Maison Boulenger-Hautin (1810-1938).
Pair of saltcellars.
Silver dragon on a vermeil shell supporting an agate cup.
Goldsmith's hallmark and boar hallmark on the body of the dragon and on the shell.
This pair of saltcellars is a creation of one of the most important Parisian silversmith's firms which existed for more than a century. Founded in 1810 under the name of its founder, certainly Mr. Hippolyte Hautin (1780-1859), it takes the name of Boulenger-Hautin at the time of the association of the Hautin family with the Boulenger family by the marriage of the daughter of the founder Alexandrine Hautin (1814-1900) and Louis Boulenger (1773-1850, earthenware manufacturer in Douai). It was then taken over by the son of the latter, Adolphe Boulenger (1804/1805-1873), in 1864. It then became a huge company dedicated to tableware.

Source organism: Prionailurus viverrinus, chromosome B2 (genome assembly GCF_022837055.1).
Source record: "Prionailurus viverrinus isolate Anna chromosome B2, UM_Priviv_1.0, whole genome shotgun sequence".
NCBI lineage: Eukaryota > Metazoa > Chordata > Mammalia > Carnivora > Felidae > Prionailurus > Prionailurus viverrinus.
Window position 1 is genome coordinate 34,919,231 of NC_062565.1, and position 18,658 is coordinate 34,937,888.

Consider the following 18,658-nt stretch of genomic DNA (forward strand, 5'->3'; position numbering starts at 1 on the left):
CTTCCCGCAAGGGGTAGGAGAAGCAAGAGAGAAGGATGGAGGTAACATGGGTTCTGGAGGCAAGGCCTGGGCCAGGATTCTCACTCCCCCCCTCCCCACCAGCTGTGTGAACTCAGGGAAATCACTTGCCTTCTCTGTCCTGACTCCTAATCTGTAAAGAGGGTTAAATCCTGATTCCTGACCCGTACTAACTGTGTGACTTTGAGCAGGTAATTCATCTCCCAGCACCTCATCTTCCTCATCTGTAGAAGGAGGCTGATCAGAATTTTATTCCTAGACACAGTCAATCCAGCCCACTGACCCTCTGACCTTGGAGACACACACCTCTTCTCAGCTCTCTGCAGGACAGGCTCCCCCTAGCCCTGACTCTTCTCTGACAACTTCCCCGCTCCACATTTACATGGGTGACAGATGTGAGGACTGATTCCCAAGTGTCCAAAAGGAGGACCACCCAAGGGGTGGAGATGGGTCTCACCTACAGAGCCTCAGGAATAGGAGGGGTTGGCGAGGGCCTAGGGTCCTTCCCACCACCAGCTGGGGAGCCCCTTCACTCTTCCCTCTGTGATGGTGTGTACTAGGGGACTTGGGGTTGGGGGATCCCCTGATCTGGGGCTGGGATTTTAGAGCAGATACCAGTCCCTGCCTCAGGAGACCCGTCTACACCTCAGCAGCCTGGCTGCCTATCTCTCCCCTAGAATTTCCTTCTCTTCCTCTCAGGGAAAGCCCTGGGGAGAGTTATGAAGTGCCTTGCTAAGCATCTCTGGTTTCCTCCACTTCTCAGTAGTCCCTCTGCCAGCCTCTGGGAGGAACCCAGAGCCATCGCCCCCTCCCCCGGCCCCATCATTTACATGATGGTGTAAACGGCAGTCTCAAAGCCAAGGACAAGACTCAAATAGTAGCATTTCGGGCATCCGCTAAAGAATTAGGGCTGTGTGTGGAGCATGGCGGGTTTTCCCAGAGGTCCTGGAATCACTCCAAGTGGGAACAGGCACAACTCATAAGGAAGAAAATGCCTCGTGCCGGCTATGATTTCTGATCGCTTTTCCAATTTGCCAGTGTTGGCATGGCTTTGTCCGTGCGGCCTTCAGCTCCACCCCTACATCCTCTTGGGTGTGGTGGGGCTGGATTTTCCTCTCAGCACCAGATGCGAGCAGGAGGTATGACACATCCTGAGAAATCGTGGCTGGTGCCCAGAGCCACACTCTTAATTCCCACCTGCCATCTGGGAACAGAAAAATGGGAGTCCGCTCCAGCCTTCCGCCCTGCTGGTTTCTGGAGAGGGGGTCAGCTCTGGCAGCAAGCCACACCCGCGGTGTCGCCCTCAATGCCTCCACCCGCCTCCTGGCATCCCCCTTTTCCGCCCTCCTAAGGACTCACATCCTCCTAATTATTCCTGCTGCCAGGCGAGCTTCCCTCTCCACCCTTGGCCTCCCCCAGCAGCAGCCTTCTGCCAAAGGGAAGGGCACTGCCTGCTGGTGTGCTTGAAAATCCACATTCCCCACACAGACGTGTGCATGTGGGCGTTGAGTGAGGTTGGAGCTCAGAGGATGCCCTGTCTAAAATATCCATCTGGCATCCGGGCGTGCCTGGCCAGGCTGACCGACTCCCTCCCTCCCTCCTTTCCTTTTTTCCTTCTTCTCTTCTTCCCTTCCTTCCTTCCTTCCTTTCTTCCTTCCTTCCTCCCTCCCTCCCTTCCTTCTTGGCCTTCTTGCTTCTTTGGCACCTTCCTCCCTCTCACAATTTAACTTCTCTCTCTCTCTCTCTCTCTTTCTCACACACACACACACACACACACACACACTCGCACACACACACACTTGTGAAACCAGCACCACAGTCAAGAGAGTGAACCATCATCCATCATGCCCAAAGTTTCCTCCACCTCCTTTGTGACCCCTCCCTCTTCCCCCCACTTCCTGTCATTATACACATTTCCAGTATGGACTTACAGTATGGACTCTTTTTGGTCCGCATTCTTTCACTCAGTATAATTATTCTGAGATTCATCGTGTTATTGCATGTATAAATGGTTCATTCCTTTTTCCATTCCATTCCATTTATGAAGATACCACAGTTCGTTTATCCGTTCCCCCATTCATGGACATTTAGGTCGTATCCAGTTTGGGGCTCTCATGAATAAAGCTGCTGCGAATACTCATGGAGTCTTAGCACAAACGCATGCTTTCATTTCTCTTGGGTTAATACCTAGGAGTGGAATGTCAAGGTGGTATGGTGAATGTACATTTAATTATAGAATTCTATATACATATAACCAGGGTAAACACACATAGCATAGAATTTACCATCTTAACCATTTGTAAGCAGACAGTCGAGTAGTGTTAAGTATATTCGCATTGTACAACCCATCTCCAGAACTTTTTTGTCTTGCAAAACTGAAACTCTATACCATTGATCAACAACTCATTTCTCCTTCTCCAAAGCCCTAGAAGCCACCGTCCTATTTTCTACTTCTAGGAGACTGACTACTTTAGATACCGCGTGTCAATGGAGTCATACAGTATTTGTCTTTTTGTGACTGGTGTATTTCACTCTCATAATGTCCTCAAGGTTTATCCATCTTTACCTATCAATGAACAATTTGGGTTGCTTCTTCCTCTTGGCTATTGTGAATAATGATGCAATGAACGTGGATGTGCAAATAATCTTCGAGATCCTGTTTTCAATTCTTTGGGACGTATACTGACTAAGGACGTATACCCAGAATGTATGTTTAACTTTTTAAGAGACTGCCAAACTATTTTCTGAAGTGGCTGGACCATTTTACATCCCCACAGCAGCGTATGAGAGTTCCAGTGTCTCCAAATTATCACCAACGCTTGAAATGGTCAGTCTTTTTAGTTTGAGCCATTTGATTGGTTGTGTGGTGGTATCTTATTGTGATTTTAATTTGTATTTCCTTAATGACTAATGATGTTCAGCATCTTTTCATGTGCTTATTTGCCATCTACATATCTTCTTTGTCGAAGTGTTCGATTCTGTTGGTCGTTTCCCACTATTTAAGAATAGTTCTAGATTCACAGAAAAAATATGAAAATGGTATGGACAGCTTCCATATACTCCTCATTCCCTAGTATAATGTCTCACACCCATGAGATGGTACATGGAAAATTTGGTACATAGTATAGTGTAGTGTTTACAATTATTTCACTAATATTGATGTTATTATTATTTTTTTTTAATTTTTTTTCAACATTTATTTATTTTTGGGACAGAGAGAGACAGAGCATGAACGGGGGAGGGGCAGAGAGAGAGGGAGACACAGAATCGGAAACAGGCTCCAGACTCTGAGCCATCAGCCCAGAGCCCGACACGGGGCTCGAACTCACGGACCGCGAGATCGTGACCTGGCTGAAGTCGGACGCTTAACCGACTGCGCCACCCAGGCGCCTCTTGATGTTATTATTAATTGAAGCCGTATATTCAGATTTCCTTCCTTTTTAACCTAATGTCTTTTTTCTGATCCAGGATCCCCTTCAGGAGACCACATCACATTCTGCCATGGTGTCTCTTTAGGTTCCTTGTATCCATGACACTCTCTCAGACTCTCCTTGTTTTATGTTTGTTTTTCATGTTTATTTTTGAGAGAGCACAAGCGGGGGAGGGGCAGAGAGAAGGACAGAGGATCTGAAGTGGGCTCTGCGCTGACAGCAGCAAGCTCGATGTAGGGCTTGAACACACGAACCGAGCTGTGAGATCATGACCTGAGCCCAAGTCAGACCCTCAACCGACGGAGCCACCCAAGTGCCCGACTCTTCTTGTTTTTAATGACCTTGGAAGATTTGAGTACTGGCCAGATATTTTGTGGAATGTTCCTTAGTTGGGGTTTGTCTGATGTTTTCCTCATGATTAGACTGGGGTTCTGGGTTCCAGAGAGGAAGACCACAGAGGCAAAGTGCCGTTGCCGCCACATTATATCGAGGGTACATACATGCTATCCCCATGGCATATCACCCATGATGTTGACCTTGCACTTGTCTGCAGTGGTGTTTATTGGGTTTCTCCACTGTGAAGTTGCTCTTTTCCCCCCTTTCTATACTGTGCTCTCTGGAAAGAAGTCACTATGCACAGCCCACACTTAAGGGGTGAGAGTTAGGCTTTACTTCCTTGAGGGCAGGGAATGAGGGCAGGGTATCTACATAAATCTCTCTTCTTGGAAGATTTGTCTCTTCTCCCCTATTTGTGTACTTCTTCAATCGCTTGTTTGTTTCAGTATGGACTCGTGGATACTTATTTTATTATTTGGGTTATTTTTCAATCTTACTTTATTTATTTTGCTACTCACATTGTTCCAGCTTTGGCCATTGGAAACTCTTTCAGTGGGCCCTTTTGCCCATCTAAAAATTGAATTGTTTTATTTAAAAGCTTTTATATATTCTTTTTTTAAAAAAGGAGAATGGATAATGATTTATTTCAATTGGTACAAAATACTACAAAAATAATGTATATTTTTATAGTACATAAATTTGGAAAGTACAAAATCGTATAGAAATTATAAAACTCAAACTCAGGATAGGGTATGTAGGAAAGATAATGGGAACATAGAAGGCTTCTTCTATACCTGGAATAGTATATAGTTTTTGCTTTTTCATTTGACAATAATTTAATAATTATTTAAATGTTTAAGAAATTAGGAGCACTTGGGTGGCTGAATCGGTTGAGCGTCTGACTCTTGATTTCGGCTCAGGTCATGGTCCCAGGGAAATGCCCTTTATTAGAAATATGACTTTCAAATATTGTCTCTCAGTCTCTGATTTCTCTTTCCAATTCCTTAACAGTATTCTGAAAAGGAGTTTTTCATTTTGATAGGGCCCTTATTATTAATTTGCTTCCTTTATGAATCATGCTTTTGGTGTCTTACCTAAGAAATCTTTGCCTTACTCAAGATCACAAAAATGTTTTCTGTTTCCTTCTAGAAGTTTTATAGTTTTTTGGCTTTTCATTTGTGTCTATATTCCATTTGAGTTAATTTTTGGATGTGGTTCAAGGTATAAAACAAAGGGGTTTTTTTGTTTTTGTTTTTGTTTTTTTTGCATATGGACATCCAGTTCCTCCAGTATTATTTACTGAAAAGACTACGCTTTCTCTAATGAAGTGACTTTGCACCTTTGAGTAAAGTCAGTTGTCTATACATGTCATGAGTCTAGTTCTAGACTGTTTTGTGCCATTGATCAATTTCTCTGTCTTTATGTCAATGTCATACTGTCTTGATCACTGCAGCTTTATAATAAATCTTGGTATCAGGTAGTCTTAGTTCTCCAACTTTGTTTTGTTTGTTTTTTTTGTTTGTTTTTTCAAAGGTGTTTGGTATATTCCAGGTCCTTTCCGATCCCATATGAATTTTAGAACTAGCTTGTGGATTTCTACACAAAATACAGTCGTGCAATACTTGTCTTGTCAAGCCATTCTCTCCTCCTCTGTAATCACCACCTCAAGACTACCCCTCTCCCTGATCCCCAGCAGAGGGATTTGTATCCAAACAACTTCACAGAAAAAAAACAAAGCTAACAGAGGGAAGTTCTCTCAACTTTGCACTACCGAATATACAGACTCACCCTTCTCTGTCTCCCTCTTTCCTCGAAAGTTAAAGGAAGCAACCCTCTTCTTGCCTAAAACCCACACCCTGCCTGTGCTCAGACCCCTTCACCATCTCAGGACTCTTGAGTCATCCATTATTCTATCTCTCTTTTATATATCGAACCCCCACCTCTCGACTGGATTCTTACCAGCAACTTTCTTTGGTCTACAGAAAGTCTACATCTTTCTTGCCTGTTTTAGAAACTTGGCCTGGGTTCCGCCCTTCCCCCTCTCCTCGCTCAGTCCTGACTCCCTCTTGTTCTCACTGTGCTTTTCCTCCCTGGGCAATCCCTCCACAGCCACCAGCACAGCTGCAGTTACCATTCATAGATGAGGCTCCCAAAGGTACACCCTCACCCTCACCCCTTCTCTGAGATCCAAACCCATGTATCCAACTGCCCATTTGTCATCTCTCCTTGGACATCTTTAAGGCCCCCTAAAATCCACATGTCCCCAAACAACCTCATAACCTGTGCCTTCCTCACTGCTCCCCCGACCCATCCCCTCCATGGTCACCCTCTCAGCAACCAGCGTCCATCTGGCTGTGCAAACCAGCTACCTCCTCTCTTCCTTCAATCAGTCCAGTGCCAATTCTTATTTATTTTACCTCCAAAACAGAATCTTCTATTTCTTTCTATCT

This pair of saltcellars was created during the first period of the company, much less industrial and more precious than after its development during the industrial revolution. It was made between 1838, the beginning of the use of the boar's head hallmark to guarantee the silver, and 1864, the date when Adolphe Boulenger took over the company and changed its name. Each silver shell has a fine chased decoration and supports a silver dragon adorned with gold that holds the agate cup with its tail.